SOPs: When to Change Them and How to Make Them Stick

A sailor without a map risks spinning in circles, so, too, does an employee without a standard operating procedure. These step-by-step directional guides known as “SOPs” (standard operating procedures) provide the framework employees need to ensure consistency. While the nature of the SOP is critical, revamping the components procedure whenever needed might be just as important.

A thorough review and update of all SOPs is an exercise that should take place at least once a year. Some companies aren’t sure where to begin. When leadership does find that they need to make a change, many leaders don’t know how to put that update into place. If the thought of changing your SOPs is giving you pause, check out the helpful tips we’ve included below.

Reviewing current SOPs to determine usefulness

It’s best to conduct a thorough analysis of SOPs that are already in place before making any rash decisions. Conduct a thorough analysis, and as you review each, there are a few different topics to consider. First, do employees have an adequate awareness of the SOP in question? Are you getting a 100% adoption rate from employees? If not, perhaps your problem isn’t necessarily the SOP itself, but how you communicate about it.

Next, what sort of employee feedback have you received on the SOP? If you’re consistently getting the same comments by employees, make sure you take that into consideration. Additionally, have you discovered gaps throughout the steps of the SOP? Is one area not sufficiently described, or an entire action skipped?

Lastly, are the SOPs still relevant? Are they realistic? When carried out to perfection, are they getting the type of results that you need? The answers to these questions will help to determine which SOPs are still useful and which are ripe for updating.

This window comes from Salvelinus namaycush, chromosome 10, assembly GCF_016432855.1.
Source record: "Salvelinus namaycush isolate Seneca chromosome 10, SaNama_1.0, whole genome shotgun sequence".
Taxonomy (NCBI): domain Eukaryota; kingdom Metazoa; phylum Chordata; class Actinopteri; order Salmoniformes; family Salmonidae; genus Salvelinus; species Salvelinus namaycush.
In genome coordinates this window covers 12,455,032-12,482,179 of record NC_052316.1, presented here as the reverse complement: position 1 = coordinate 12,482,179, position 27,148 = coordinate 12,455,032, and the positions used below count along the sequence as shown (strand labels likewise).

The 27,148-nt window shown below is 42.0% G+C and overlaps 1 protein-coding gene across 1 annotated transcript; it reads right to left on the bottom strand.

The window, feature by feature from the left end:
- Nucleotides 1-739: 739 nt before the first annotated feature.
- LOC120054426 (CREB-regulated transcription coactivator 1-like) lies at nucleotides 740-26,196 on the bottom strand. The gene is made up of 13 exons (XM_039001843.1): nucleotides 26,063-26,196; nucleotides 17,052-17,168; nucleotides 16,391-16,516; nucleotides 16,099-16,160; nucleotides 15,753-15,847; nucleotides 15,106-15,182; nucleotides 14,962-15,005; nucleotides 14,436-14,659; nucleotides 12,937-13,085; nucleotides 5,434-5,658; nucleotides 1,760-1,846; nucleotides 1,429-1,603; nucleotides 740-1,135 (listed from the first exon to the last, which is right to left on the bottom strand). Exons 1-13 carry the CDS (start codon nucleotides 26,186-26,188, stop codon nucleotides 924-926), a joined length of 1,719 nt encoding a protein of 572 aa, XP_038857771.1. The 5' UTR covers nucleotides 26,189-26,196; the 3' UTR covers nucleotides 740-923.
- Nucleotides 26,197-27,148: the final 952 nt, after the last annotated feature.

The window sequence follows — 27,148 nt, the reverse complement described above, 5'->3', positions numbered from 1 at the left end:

Changing SOPs to better reflect what you need

Once you’ve completed your analysis and identified what needs updating, go back to the employees and ask where they would make improvements. Arming yourself with first-person feedback is instrumental. It will help you to write both an introductory paragraph outlining the reason for the change and short step-by-step explanations for each step of the new workflow.

With your first draft completed, discuss the contents of the new SOP and ask again for comments and suggestions. Staff meetings are the ideal place to present on these changes because the right employees are generally present. The expectation of participation is already set.

It’s vital that you understand the writing of an SOP is an iterative process, meaning it’s likely to undergo several rounds of revisions. If you’re the one responsible for updating the SOP, you shouldn’t take requests for improvement personally. Everyone just wants what’s best for the company and the employees.

Once all levels of leadership have approved the final change in the SOP, you must communicate the new process with staff. There are several different ways to accomplish this, from interoffice memos to tailgate meetings, but you should put a plan in place that is best suited for your specific organization and you should include a sign-off sheet.

Maintaining compliance with the new SOP

Compliance with SOPs will only be as good as the energy and time you devote to it as an organization. Some companies find that designating one person to be the keeper works well because it ensures the review process remains a priority. Ultimately, how you communicate to employees about the new SOP and how you train them for it will have the most significant impact on compliance.

We already talked about memos and tailgate meetings, but what can you do to remind employees in the field about the new SOP? Can you give each employee a laminated card as a reminder? Is it possible to include documentation in each fleet vehicle? Are you able to use third-party workflow software and mobile devices to recap the new process before an employee starts a task? Communicating these changes to employees every chance you get will undoubtedly help with recall.

You also can’t expect employees to follow a process that they don’t understand. Depending on the types of changes you make, you may need multiple training sessions. Be sure that employees grasp exactly what you’re asking of them. It’s also best if you make the training interactive and avoid reading from a printout. Be sure to make it fun to keep employees loose.

SOPs are prime ways to keep your business running efficiently and effectively. If you’re interested in learning more about the types of SOPs we’ve deployed with utilities and energy co-ops, contact us today.